He’s pessimistic, yes. But he is also loyal and unswerving and self-sacrificial. Thus what you first found aggravating about him becomes endearing as you appreciate his steadfastness. And so it is that when the baddie who co-rules the Kingdom Underground is employing all kinds of tricks: soothing music, gentle rational-sounding words, and even fragrant drug smoke from powder thrown into the crackling fireplace, it is Puddleglum who saves the day by ruining the moment.

The voice of evil tells them that they can see the real tunnel-world around them, and their idea of a surface world, their ‘Narnia’, is a fantasy. In reply, through the thrumming music and the musky smoke, the children and friends find themselves agreeing that Narnia must have been just a dream. Until Puddleglum the Negative, Puddleglum the Brave, changes things. Lewis writes so cleverly: first, he tells you that Puddleglum took action, without telling you what action. Then he tells you that Puddleglum knew it would be painful, but you still don’t know what he has done. And perhaps you’re imagining, like those copycats of Tolkien I mentioned earlier, that he’s going to fight ? summon all his remaining strength and smash that baddie in the mouth with his great webbed fist. But instead…instead, dear reader…oh, wait…I guess you’ll just have to read the book to find out.

Many other delights await you…flying on Aslan’s breath, reacquainting yourself with old friends from previous books, a parliament of owls, and a strange civilisation of sympathetic but hungry giants.

Maybe it’s a strange idea that you can explore truth by writing fiction. But then again, the Lord Jesus is famous for telling story-like parables. That’s not bad company to be in.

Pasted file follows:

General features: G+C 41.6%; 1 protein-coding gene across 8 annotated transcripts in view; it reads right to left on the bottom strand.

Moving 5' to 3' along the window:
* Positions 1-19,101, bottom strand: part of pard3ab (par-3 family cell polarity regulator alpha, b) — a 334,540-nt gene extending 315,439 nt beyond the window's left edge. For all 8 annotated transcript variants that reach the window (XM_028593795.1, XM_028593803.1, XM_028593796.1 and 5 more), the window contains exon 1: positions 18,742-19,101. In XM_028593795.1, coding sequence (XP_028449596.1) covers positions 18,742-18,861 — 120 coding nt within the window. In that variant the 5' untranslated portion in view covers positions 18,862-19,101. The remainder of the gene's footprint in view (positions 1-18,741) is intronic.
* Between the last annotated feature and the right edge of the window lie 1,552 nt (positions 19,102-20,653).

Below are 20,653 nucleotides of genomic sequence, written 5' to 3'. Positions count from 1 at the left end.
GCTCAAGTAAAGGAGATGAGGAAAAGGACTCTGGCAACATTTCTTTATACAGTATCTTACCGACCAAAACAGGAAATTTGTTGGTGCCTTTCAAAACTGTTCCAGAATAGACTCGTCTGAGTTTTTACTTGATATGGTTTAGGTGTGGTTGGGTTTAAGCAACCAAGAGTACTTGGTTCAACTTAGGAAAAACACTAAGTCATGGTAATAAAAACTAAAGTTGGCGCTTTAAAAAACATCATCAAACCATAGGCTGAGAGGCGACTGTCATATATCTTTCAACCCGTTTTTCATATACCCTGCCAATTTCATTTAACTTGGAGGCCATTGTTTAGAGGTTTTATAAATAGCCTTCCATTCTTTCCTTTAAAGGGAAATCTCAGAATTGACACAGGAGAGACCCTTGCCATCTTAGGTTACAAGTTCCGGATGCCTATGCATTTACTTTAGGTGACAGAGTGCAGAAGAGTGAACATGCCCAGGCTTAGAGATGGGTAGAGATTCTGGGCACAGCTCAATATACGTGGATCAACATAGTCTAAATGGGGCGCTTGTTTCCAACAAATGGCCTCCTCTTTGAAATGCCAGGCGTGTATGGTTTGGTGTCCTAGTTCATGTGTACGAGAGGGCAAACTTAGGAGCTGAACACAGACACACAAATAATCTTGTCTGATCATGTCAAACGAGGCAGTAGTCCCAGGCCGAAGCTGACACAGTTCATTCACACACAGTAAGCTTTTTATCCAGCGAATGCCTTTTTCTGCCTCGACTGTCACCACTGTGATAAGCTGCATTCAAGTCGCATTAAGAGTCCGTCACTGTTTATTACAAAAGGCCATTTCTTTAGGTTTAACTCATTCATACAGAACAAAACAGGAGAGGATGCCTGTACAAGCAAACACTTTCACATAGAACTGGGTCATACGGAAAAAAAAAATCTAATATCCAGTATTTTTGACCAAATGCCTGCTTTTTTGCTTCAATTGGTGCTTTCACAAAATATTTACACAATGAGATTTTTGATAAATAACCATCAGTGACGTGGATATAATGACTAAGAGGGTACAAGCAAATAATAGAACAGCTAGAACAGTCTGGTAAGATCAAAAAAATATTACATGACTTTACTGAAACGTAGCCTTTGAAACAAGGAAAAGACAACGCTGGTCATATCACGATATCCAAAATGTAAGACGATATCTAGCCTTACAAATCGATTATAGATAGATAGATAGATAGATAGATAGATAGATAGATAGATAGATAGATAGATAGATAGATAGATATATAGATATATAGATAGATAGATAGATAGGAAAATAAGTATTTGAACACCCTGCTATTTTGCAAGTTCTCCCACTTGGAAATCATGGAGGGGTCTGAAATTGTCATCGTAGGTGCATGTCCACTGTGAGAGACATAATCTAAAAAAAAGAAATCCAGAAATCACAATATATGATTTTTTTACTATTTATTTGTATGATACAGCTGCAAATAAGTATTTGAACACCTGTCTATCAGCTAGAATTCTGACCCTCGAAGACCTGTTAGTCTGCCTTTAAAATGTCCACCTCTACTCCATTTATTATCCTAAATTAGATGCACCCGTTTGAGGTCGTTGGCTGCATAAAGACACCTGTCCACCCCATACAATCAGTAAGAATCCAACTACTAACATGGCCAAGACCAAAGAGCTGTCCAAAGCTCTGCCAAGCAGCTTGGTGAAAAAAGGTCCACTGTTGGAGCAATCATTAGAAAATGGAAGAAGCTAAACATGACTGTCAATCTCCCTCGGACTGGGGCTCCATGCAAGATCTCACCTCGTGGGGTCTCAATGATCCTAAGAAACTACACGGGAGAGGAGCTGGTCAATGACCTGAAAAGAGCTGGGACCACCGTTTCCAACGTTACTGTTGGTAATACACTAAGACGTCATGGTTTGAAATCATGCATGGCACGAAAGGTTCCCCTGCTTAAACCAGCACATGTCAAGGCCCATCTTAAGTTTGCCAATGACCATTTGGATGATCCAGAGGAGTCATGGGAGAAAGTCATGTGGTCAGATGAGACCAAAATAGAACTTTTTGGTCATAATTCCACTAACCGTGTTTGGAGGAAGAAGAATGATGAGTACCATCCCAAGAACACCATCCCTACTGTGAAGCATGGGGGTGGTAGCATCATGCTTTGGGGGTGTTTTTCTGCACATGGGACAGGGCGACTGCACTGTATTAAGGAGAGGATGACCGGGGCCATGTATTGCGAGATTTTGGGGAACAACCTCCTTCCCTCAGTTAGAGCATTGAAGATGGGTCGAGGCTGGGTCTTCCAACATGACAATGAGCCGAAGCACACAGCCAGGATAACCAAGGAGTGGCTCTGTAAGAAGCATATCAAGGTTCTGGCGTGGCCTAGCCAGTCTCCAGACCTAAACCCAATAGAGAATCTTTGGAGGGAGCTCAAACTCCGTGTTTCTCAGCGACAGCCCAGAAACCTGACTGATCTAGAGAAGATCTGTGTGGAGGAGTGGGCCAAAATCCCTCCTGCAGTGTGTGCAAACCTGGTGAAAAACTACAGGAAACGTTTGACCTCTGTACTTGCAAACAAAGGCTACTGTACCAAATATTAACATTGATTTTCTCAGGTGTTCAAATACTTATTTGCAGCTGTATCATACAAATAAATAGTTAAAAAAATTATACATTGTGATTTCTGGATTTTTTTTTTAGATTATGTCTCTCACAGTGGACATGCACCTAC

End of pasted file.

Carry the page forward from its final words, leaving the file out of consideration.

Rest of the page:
Our favourite Narnia stories...

The Lion, the Witch and the Wardrobe

Lewis beautifully and tantalisingly draws back the curtain on the mysterious realm of Narnia, and its noble lion, Aslan. It helps us to see that faith is about gradually going into something that we don’t fully understand, but that we know we can trust. And once we’ve discovered this new land of faith, the world around us never seems the same again.

Alister Mcgrath is a theologian and the author of CS Lewis: A Life (Hodder & Stoughton)

The Voyage of the Dawn Treader

Which Englishman can resist a sea voyage? I admire the gradually rising tone, from piratical openings on the Lone Islands, to fabulous dragon encounters midway, to Eucharistic-mystical transcendence at the end. The undergirding solar imagery is brilliantly deployed. And Eustace Clarence Scrubb: what an odious prig, what a splendid salvation!

Michael Ward is a Lewis scholar and author of Planet Narnia (OUP) and The Narnia Code (Tyndale)

The Voyage of the Dawn Treader

It’s my favourite story because the children see a picture of the sea and then they actually go into it and the whole room gets flooded. I like all the islands that they visit and the adventures they have, especially the dragon.

Noah Brierley is eight years old and the son of our feature writer, Justin